Eight Questions That Determine if a Prospect is a Waste of Your Time

Proposal submitted, follow up done but no response from the prospect. They expressed interest but where did your customer go? Since 55% of selling time is wasted on unproductive prospecting, here are eight questions that prevent prospects from going MIA, increase sales and keep you focused on the right opportunities to prevent sales frostbite.

Get a Free Copy of Keith’s New book, The 60 Second Sales Coach!

The Disappearing Act – When Prospects Go Dark

“I sent the proposal. The prospect said they would review it and get back to me next week. They sounded engaged and excited about what we can do for them. A week went by and I didn’t get a response, so I reached out to them, left a voice mail and sent an email. Still, no response. I guess they weren’t interested, didn’t like me or what we offered, probably went with another company, stayed with their current provider or felt our solution didn’t fit their budget. I wish I could do something to reconnect with them before they go dark and I never hear from them again.”

Missing In Action – Where Did My Customer Go?

Every salesperson has experienced this at some point. The typical strategy to counteract this situation would be to continue to follow up with them, move them down the list of priority prospects, or remove them from your database of leads and opportunities.

With the time invested in trying to convert prospects into loyal, happy clients, the worst thing a salesperson can do is invest their time with prospects who are not and will never be a good fit. The exponential cost is, when you invest your day focusing on the wrong prospects, you’re no longer investing your time with the right ones. To compound this costly conundrum, you’re now helping your competition win the business that could have been yours.

Statistics show that more than 55% of sales time is wasted on unproductive prospecting and 70% of B2B organizations have not identified their funnel.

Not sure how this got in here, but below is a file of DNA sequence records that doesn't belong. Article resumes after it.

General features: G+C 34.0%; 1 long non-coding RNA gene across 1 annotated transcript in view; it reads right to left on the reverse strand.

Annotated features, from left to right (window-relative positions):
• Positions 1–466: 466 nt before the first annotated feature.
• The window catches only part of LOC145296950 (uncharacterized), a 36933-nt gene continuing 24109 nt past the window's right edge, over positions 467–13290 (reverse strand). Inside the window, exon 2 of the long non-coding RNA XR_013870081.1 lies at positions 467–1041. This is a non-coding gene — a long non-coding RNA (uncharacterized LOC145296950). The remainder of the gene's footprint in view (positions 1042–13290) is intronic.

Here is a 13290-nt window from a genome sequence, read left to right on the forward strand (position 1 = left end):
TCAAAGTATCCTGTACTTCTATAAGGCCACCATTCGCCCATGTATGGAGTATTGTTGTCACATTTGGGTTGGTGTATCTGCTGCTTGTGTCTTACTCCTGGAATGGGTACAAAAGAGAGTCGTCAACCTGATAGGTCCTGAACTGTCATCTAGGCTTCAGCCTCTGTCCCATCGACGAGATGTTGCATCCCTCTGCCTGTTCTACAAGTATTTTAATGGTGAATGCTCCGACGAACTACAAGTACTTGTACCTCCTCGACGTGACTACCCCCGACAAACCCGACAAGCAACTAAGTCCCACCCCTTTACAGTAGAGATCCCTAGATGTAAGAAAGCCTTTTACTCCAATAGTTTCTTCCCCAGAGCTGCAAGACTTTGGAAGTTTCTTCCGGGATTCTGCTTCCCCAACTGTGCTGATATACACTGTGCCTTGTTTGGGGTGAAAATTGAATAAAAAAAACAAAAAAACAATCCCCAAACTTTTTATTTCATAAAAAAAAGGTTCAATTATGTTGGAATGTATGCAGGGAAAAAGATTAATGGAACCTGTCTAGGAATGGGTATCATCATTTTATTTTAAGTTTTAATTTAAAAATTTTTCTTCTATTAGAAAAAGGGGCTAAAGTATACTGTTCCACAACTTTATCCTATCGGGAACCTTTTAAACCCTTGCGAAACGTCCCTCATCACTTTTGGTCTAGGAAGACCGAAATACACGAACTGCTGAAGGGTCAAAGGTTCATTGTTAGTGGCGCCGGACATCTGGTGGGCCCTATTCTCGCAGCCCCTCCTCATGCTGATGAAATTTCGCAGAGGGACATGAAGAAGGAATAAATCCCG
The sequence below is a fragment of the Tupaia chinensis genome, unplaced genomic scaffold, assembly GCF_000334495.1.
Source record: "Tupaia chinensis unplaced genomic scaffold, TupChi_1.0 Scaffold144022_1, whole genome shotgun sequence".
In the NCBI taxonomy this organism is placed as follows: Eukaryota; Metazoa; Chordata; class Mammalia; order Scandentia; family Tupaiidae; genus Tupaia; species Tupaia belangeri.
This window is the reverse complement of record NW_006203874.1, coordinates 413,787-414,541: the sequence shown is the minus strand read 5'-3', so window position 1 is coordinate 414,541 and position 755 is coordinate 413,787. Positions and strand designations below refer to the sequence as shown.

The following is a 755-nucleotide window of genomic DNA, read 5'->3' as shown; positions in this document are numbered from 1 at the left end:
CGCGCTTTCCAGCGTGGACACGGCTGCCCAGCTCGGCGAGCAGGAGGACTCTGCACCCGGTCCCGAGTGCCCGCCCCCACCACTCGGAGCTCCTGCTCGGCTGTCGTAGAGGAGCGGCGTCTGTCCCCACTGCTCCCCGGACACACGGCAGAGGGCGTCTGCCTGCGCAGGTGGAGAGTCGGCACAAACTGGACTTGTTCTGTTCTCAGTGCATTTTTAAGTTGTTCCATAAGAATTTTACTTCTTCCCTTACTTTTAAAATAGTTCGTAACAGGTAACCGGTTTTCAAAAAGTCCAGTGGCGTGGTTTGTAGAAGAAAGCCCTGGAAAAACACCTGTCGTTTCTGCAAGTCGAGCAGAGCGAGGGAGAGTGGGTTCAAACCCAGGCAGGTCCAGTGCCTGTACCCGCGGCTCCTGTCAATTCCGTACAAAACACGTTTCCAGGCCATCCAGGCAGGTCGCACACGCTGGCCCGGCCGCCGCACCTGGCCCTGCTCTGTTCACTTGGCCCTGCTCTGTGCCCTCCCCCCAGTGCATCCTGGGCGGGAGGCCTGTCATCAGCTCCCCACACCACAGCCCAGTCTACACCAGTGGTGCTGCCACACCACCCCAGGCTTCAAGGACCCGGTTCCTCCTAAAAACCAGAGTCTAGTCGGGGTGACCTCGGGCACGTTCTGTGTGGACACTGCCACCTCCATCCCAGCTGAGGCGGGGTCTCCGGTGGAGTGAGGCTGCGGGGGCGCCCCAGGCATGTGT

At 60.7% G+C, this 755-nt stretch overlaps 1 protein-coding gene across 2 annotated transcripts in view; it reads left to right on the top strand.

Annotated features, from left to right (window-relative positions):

So, where’s the breakdown? Is it the salesperson’s skill, will, process, attitude or discipline? What if the root cause of this costly conundrum is not having the right questions to masterfully qualify every opportunity?

I’m not just referring to the foundational questions used during your discovery process. These are the questions that would gather information about their industry, company, competitive landscape, challenges, goals, desired level of customer service, expectations from you and your product/service, current solutions or vendors they’re using, their decision-making process, the criteria they use when choosing a vendor or making a buying decision, the information they need that’s most important for them, and so on.

Instead, salespeople need to focus on deeper, critical qualifying questions that prevent prospects from disappearing by challenging prospects how they truly feel about you and the likelihood that they, at some point, will transform from a prospect and into a customer.

Sales Frostbite – How to Prevent Warm Prospects from Going Cold

Here are eight questions to ask at the end of the initial qualifying step to ensure it’s an opportunity worth perusing while preventing your prospects from going MIA.

Asking these questions keep your costly assumptions about each prospect at bay so you are making decisions based on the facts rather than fiction.

Eight Questions That Determine if a Prospect’s RFP is a Waste of Your Time

1. I’m happy to send you the proposal, and the information you requested. To ensure I meet your expectations, what information do you need that will determine if we are the best partner and solution for you?

2. When do you need this information?

3. I would love to get this information to you tomorrow. However, I don’t want to do you a disservice and rush through this, which is why I want to ensure I give this the time and attention it deserves. So, what’s the latest I can get this to you while honoring your timeline?